The Power of Naming Our Experience

May 13 / Kimberley Mulder
It had been a year and five months when all the grief of leaving friends and possibilities behind in Wisconsin siphoned through the funnel of time and effort and doused her with despair. Life was NOT what she had hoped it would be. It was boring and overwhelming, stimulating in all the wrong ways. She felt like a square peg in a round hole, which hurt. The tears trickled fiercely on her flushed cheeks as she slumped forward with the weight of it all, finally giving in to the feelings she'd kept at bay with her positivity and hard work. "I miss Wisconsin. I miss Mary. I hate living here. I hate my boring job, and I wish I could be somewhere where they'd take what I actually have to offer, not just what they need. I'm so tired of trying to fit in!" She watched the wind slice through the trees outside as she wiped her eyes and blew her nose. When she turned back to me, her sorrow was clearly in her eyes, no longer hidden from her or me. She no longer seemed reluctant but alive, surer, albeit in pain. She had come home to her truth.

The act of naming felt reality is a powerful experience. It gives form to something shrouded, pulling it into relief so we can see its shape, touch its curves, and hold it close. Somehow, having a name for something helps us in our knowing, gives us a handle, and helps us recognize what is present. It is the emergence of intuition into language and consciousness. Naming something for what it is when we've been unable to—because of evading a hard truth or awareness just hadn't grown into the knowledge yet—feels like gravity finally took hold and pulled the rain out of the fog. We could be the one who finally admits, "I am an alcoholic." Or, after years of draining ministry, "My spirit is broken, and I want out." Alternatively, we might be naming "This job makes me feel alive!" Or "I really want this!"

The kind of naming I'm talking about is when we find the words that express in a resonant way what our truthful experience is. This happens when we are able to ignore or shrug off the narratives (our own or others) that tell us how or what we should be feeling and really sink into our own actual experiences. Reality dwells here: God dwells here.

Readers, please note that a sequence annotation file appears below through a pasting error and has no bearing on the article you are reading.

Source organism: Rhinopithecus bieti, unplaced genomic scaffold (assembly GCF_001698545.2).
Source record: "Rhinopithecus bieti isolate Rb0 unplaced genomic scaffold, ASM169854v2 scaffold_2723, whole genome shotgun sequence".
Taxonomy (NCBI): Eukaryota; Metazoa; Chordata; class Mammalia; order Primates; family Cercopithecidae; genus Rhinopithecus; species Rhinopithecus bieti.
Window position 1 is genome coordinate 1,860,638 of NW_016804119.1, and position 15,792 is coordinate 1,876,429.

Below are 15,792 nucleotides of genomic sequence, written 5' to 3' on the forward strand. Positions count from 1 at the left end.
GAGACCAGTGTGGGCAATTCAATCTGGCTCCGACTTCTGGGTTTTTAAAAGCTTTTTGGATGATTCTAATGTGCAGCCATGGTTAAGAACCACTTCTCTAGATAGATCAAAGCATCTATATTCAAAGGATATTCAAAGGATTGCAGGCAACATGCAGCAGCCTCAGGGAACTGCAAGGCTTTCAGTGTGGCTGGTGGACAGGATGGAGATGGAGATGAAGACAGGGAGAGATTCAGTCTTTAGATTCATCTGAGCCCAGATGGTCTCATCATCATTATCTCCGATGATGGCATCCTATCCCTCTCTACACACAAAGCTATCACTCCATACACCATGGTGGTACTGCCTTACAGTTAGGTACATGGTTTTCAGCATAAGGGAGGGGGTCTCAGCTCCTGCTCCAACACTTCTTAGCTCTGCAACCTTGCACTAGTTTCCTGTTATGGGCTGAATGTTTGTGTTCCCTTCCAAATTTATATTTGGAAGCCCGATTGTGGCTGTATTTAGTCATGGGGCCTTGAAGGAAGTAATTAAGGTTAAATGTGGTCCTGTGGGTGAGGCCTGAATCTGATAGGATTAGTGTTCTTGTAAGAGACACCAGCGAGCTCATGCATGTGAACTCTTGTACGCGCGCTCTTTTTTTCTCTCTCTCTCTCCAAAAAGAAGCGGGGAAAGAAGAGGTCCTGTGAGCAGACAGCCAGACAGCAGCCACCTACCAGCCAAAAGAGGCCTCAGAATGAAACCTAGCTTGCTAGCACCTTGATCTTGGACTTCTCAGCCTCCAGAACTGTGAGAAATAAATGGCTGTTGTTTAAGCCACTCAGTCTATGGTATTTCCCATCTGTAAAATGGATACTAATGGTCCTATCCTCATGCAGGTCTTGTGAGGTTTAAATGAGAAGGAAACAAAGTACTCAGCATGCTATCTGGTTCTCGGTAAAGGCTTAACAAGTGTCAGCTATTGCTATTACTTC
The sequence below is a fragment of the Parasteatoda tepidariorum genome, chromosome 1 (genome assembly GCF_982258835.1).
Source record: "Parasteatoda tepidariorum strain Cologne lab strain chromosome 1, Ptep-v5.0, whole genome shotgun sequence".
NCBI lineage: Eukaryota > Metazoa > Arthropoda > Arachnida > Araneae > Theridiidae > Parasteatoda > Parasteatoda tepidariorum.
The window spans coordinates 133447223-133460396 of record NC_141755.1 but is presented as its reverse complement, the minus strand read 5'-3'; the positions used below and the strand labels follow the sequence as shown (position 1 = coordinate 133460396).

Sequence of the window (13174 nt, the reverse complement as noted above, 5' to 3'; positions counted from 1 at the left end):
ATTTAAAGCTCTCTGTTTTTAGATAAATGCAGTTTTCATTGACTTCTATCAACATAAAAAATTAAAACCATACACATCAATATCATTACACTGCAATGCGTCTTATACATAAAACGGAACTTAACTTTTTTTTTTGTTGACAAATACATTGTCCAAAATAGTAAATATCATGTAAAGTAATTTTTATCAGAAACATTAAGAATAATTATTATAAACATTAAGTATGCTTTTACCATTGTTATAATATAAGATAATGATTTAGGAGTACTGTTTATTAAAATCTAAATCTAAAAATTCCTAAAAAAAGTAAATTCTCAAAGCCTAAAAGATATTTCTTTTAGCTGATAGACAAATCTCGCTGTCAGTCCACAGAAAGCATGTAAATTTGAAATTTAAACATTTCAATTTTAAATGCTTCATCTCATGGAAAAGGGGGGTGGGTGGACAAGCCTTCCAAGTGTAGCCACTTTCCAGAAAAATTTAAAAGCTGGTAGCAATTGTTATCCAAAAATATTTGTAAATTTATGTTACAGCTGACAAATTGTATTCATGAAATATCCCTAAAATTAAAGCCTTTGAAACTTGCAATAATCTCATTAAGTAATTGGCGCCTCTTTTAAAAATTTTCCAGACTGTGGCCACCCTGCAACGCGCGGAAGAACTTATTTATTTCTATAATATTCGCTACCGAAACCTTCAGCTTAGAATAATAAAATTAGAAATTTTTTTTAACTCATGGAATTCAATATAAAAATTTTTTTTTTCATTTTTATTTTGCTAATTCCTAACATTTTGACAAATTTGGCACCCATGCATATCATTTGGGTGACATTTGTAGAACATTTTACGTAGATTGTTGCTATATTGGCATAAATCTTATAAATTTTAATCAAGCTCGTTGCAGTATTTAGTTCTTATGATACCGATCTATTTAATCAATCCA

Ronald Rolheiser, a Catholic priest, writes, "Putting proper names to what is happening inside our experience is the place where we can read the language of God."

There's a story in Luke that demonstrates how God values this honesty. (Luke 24:13-35)Two disciples were walking from Jerusalem to Emmaus after Jesus' crucifixion. Jesus joins them on the road, but they do not recognize him. Why would God withhold his presence? Did their incredulity and grief blind them? I suspect it was at least partially for Jesus to invite them to tell their story by asking, "What has happened?" And so, they unfold their experience of his story to him. He listens and answers by placing their experience inside the larger story that God reveals through Jesus. Their hearts "burned within them" as they walked and talked, which I imagine as a way to describe the resonance of truth coming to the foreground, of Spirit within Spirit reading the same experience together. For Cleopas and his friend on that dusty road, Jesus' inquisitiveness helped them form words that revealed the shape of what
happened in their lives, which then freed them to see the stunning truth of where they stood in the larger story: witnesses to the risen Christ!

And that is the power of naming: finding yourself in relation to God. You meet in the truth of your inner experience, where God is waiting. From there, you can walk together into God's transforming, freeing ways.

Kimberley Mulder
Kimberley Mulder is a spiritual director and writer with an MDiv and Spiritual Direction Certificate from Portland Seminary. Companioning people as they wrestle and explore the particularities of their lives within God's is an honor and joy.  
A Canadian transplant to west Michigan, she works with the team at the Dominican Center in Grand Rapids hosting spiritual formation programs, retreats, and spiritual direction. The outdoors is always calling her name, you can find her hiking, skiing, gardening, and taking pictures anywhere outside of four walls (some of which make their way on to Instagram @writerkimberleymulder and Facebook @kimberleymulderwriter). 
Online, her presence and practice is hosted at